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Hydration in older adults: The contribution of bioelectrical impedance analysis


Goldberg, LR and Heiss, CJ and Parsons, SD and Foley, AS and Mefferd, AS and Hollinger, D and Parham, DF and Patterson, J, Hydration in older adults: The contribution of bioelectrical impedance analysis, International Journal of Speech-Language Pathology, 16, (3) pp. 273-281. ISSN 1754-9507 (2014) [Refereed Article]

Copyright Statement

Copyright 2014 The Speech Pathology Association of Australia Limited

DOI: doi:10.3109/17549507.2014.882989


The sensory and gastrointestinal changes that occur with ageing affect older adults' food and liquid intake. Any decreased liquid intake increases the risk for dehydration. This increased dehydration risk is compounded in older adults with dysphagia. The availability of a non-invasive and easily administered way to document hydration levels in older adults is critical, particularly for adults in residential care. This pilot study investigated the contribution of bioelectrical impedance analysis to measure hydration in 19 older women in residential care: 13 who viewed themselves as healthy and six with dysphagia. Mann-Whitney U analyses documented no significant between-group differences for Total Body Water (TBW), Fat Free Mass (FFM), Fat Mass (FM), and percentage Body Fat (%BF). However, when compared to previously published data for age-matched women, the TBW and FFM values of the two participant groups were notably less, and FM and %BF values were notably greater than expected. If results are confirmed through continued investigation, such findings may suggest that long-term care facilities are unique environments in which all older residents can be considered at-risk for dehydration and support the use of BIA as a non-invasive tool to assess and monitor their hydration status.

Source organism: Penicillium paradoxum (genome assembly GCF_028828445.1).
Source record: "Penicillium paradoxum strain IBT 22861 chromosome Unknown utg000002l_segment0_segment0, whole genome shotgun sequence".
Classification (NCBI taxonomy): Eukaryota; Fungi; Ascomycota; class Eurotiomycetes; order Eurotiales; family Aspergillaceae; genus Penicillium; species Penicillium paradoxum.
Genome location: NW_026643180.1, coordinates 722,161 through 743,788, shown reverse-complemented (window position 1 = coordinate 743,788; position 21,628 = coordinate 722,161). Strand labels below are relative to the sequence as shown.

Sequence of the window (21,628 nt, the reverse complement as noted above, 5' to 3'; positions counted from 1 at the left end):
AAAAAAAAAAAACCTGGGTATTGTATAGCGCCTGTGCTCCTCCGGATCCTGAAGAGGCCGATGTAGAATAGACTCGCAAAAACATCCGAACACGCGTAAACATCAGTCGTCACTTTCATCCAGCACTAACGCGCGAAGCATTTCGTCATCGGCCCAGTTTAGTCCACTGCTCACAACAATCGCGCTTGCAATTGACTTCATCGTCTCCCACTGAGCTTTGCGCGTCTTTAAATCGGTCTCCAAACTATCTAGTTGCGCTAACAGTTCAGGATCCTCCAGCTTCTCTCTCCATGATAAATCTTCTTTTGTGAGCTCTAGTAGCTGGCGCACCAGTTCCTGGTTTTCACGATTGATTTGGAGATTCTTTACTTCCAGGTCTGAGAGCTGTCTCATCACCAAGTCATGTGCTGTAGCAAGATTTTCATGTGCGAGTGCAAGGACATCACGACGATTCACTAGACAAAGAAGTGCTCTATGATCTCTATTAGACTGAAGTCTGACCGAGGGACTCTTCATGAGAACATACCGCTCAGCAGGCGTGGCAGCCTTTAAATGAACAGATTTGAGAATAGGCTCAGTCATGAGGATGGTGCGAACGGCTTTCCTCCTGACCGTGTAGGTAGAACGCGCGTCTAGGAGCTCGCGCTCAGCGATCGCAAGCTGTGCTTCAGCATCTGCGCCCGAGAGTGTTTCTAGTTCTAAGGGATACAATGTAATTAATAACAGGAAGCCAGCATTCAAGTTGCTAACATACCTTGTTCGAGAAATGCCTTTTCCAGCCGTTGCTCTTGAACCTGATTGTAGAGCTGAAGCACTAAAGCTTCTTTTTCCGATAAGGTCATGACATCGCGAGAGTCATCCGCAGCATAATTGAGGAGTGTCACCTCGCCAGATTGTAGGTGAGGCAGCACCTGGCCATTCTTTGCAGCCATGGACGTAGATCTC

Item Details

Item Type:Refereed Article
Keywords:bioelectrical impedance analysis, dehydration, quality of life, residential facilities
Research Division:Health Sciences
Research Group:Health services and systems
Research Field:Health services and systems not elsewhere classified
Objective Division:Health
Objective Group:Provision of health and support services
Objective Field:Allied health therapies (excl. mental health services)
UTAS Author:Goldberg, LR (Associate Professor Lyn Goldberg)
ID Code:90076
Year Published:2014
Web of Science® Times Cited:11
Deposited By:Wicking Dementia Research and Education Centre
Deposited On:2014-03-26
Last Modified:2017-11-02

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